Institute for the Study of War: Sham referenda will be delayed due to lack of local support

August 26, 2022

 

Russian forces did not make any claimed or assessed territorial gains in Ukraine on August 26, 2022, for the first time since August 18, 2022.[1] However, Russian forces still conducted limited and unsuccessful ground attacks on the Eastern Axis on August 26.

The International Atomic Energy Agency (IAEA) stated that unspecified actors (but almost certainly Russian forces) reconnected part of the Zaporizhzhia Nuclear Power Plant (ZNPP) to the Ukrainian power grid on August 26.[2] Ukrainian nuclear operating enterprise Energoatom stated that unspecified actors reconnected one of the power units to the ZNPP and are working to add capacity to the ZNPP’s operations.[3] Russian forces remain in full control of the plant, though it is unclear why they would have reconnected the power unit.

Russian occupation authorities remain unlikely to successfully conduct sham referenda to annex Ukrainian territory into the Russian Federation by early September, despite reports of advancing preparations for referenda. Spokesperson for Ukraine’s Main Intelligence Directorate (GUR) Vadym Skibitsky stated on August 26 that Russian authorities have completed administrative preparations for referenda and created election headquarters, drawn up voter lists, and created election commissions, which Skibitsky stated indicates that the preparatory process for referenda is “almost complete.”[4] Russian-backed occupation authorities in Zaporizhia Oblast announced that they have already audited polling stations, analyzed voter lists, and selected candidates for work in voter precincts and territorial election commissions.[5]

However, Russian occupation authorities are unlikely to be able to carry out referenda as they intend (with cooperation from local collaborators) by the purported September 11 deadline due to continued frictions within occupation administrations and ongoing partisan attacks. The Ukrainian advisor to the head of Kherson Oblast, Serhiy Khlan, stated on August 26 that the Kherson occupation administration is struggling to find people to head administrative units in charge of referendum preparations, likely due to a lack of willing locals and low levels of trust in Ukrainian collaborators.[6] Khlan notably stated that Russian President Vladimir Putin may have ordered occupation administrators to avoid importing Russian administrators to fill these roles in order to make the referendum process appear like a grassroots initiative with local support.[7] Ukrainian sources have previously reported that Ukrainian resistance and increasing partisan attacks are inhibiting preparations for the referendum.[8] While Russian authorities could hypothetically forcibly annex Ukrainian territories on an arbitrary date, they are unlikely to do so without holding staged referenda. All observed indicators suggest that Russian authorities seek to create a veneer of local support and participation before conducting the referenda to frame them as widely supported initiatives but face ongoing setbacks that will delay any annexation effort.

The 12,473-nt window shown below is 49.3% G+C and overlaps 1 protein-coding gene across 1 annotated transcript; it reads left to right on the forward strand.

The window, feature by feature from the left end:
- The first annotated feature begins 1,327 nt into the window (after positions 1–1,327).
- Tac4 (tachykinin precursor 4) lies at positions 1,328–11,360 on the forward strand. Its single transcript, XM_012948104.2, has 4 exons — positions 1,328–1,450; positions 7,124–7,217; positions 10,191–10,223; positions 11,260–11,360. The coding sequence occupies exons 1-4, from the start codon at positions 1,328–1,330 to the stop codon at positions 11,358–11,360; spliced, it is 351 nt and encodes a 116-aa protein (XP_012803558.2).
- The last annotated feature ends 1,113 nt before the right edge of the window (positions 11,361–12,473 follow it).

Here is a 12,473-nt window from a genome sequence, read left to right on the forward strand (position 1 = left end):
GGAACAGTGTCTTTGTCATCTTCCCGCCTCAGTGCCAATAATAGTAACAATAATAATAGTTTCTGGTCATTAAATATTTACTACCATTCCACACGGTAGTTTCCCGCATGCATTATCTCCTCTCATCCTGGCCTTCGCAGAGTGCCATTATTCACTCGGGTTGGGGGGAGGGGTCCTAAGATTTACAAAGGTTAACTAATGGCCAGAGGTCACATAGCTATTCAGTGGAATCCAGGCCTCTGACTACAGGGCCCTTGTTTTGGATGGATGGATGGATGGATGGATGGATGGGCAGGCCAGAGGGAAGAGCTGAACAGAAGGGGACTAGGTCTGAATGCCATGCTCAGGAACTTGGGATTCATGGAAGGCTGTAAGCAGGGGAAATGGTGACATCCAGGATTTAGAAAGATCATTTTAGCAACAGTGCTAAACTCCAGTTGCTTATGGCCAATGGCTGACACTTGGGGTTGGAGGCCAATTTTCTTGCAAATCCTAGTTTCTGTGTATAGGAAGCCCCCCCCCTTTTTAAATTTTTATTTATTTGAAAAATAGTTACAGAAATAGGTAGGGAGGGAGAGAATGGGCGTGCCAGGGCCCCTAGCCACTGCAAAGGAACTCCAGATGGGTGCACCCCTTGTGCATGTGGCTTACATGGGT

Key Takeaways

  • The International Atomic Energy Agency (IAEA) stated that elements of the Zaporizhzhia Nuclear Power Plant (ZNPP) reconnected to the Ukrainian power grid on August 26.

  • Russian occupation authorities remain unlikely to successfully conduct sham referenda to annex Ukrainian territory into the Russian Federation by early September, despite reports of advancing preparations for referenda.

  • Russian forces conducted limited ground attacks southwest of Izyum, northeast and south of Bakhmut, and on the northwestern outskirts of Donetsk City.

  • Ukrainian forces continued targeting Russian ground lines of communication (GLOCS) and military infrastructure in Kherson Oblast which support operations on the west bank of the Dnipro River.

  • Russian federal subjects (regions) continued additional recruitment drives for volunteer battalions, which continue to deploy to Ukraine.

  • Ukrainian partisans and internal division continue to pose threats to Russian control of occupied territories.